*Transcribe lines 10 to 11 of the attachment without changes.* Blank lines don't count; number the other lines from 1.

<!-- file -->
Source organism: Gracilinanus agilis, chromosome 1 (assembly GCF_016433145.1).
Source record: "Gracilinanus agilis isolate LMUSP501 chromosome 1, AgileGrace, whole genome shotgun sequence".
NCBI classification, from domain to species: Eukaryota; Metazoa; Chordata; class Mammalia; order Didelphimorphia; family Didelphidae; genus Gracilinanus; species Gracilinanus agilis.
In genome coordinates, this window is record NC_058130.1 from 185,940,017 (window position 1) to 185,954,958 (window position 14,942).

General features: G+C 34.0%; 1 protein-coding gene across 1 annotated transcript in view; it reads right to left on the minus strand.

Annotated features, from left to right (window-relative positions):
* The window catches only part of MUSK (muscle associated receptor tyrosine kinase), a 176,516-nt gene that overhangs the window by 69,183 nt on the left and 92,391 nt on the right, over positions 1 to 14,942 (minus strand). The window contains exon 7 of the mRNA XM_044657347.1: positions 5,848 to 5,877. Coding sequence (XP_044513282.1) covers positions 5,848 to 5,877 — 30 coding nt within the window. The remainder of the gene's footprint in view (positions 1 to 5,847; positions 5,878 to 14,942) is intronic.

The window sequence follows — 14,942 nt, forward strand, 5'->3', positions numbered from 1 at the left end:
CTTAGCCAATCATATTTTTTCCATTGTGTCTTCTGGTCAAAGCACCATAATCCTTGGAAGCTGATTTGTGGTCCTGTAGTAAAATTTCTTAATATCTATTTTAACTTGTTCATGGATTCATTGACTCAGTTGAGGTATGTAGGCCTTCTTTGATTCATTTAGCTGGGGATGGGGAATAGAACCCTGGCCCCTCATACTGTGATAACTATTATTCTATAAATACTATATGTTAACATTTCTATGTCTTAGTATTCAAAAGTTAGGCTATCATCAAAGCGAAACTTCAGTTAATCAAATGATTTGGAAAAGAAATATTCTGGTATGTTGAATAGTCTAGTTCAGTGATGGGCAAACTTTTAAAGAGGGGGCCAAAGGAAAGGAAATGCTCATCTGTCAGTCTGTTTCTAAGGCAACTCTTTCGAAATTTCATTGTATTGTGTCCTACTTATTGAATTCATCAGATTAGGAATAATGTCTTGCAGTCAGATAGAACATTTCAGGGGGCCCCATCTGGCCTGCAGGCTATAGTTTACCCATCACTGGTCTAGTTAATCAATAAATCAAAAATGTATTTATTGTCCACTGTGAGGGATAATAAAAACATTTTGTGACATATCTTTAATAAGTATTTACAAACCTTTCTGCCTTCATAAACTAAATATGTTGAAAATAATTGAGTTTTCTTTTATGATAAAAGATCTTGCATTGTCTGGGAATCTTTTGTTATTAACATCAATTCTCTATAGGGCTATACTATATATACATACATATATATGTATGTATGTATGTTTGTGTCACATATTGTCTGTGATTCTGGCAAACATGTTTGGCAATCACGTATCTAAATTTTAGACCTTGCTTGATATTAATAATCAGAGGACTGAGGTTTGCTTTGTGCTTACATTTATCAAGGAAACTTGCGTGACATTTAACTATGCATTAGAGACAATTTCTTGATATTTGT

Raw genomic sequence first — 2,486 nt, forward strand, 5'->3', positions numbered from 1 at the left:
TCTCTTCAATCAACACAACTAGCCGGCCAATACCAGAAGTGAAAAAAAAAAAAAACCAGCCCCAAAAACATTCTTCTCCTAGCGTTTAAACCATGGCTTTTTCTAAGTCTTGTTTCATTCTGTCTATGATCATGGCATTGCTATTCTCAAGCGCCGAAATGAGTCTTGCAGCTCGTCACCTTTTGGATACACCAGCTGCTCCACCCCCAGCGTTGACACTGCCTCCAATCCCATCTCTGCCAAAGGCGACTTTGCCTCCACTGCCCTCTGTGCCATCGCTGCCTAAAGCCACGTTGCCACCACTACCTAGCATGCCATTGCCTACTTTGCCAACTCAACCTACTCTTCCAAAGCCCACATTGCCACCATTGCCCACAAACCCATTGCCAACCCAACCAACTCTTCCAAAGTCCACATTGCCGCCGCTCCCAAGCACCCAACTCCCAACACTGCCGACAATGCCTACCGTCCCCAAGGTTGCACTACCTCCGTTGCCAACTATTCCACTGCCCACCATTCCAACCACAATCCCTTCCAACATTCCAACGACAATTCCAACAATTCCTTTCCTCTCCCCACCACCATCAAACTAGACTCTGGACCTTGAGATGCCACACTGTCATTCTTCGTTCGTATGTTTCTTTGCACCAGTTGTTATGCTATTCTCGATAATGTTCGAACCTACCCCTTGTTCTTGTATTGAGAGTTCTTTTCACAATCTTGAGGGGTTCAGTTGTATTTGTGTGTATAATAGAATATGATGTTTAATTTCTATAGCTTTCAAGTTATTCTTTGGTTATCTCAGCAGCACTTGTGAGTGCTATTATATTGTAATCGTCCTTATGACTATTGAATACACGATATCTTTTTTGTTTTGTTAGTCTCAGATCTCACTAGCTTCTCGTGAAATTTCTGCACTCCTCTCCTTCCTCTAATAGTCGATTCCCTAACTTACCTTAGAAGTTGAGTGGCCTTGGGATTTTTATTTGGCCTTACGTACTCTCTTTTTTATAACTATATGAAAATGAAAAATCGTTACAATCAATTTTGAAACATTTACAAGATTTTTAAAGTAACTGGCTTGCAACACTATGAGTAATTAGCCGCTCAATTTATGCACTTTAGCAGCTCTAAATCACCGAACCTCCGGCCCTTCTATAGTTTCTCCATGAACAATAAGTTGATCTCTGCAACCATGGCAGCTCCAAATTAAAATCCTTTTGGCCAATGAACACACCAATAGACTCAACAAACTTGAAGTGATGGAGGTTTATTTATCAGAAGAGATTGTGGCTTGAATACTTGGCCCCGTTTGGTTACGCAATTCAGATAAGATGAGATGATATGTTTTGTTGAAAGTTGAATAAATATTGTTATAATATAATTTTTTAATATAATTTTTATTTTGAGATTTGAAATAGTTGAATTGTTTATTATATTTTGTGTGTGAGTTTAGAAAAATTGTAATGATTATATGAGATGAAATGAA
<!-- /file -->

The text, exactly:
Raw genomic sequence first — 2,486 nt, forward strand, 5'->3', positions numbered from 1 at the left:
TCTCTTCAATCAACACAACTAGCCGGCCAATACCAGAAGTGAAAAAAAAAAAAAACCAGCCCCAAAAACATTCTTCTCCTAGCGTTTAAACCATGGCTTTTTCTAAGTCTTGTTTCATTCTGTCTATGATCATGGCATTGCTATTCTCAAGCGCCGAAATGAGTCTTGCAGCTCGTCACCTTTTGGATACACCAGCTGCTCCACCCCCAGCGTTGACACTGCCTCCAATCCCATCTCTGCCAAAGGCGACTTTGCCTCCACTGCCCTCTGTGCCATCGCTGCCTAAAGCCACGTTGCCACCACTACCTAGCATGCCATTGCCTACTTTGCCAACTCAACCTACTCTTCCAAAGCCCACATTGCCACCATTGCCCACAAACCCATTGCCAACCCAACCAACTCTTCCAAAGTCCACATTGCCGCCGCTCCCAAGCACCCAACTCCCAACACTGCCGACAATGCCTACCGTCCCCAAGGTTGCACTACCTCCGTTGCCAACTATTCCACTGCCCACCATTCCAACCACAATCCCTTCCAACATTCCAACGACAATTCCAACAATTCCTTTCCTCTCCCCACCACCATCAAACTAGACTCTGGACCTTGAGATGCCACACTGTCATTCTTCGTTCGTATGTTTCTTTGCACCAGTTGTTATGCTATTCTCGATAATGTTCGAACCTACCCCTTGTTCTTGTATTGAGAGTTCTTTTCACAATCTTGAGGGGTTCAGTTGTATTTGTGTGTATAATAGAATATGATGTTTAATTTCTATAGCTTTCAAGTTATTCTTTGGTTATCTCAGCAGCACTTGTGAGTGCTATTATATTGTAATCGTCCTTATGACTATTGAATACACGATATCTTTTTTGTTTTGTTAGTCTCAGATCTCACTAGCTTCTCGTGAAATTTCTGCACTCCTCTCCTTCCTCTAATAGTCGATTCCCTAACTTACCTTAGAAGTTGAGTGGCCTTGGGATTTTTATTTGGCCTTACGTACTCTCTTTTTTATAACTATATGAAAATGAAAAATCGTTACAATCAATTTTGAAACATTTACAAGATTTTTAAAGTAACTGGCTTGCAACACTATGAGTAATTAGCCGCTCAATTTATGCACTTTAGCAGCTCTAAATCACCGAACCTCCGGCCCTTCTATAGTTTCTCCATGAACAATAAGTTGATCTCTGCAACCATGGCAGCTCCAAATTAAAATCCTTTTGGCCAATGAACACACCAATAGACTCAACAAACTTGAAGTGATGGAGGTTTATTTATCAGAAGAGATTGTGGCTTGAATACTTGGCCCCGTTTGGTTACGCAATTCAGATAAGATGAGATGATATGTTTTGTTGAAAGTTGAATAAATATTGTTATAATATAATTTTTTAATATAATTTTTATTTTGAGATTTGAAATAGTTGAATTGTTTATTATATTTTGTGTGTGAGTTTAGAAAAATTGTAATGATTATATGAGATGAAATGAA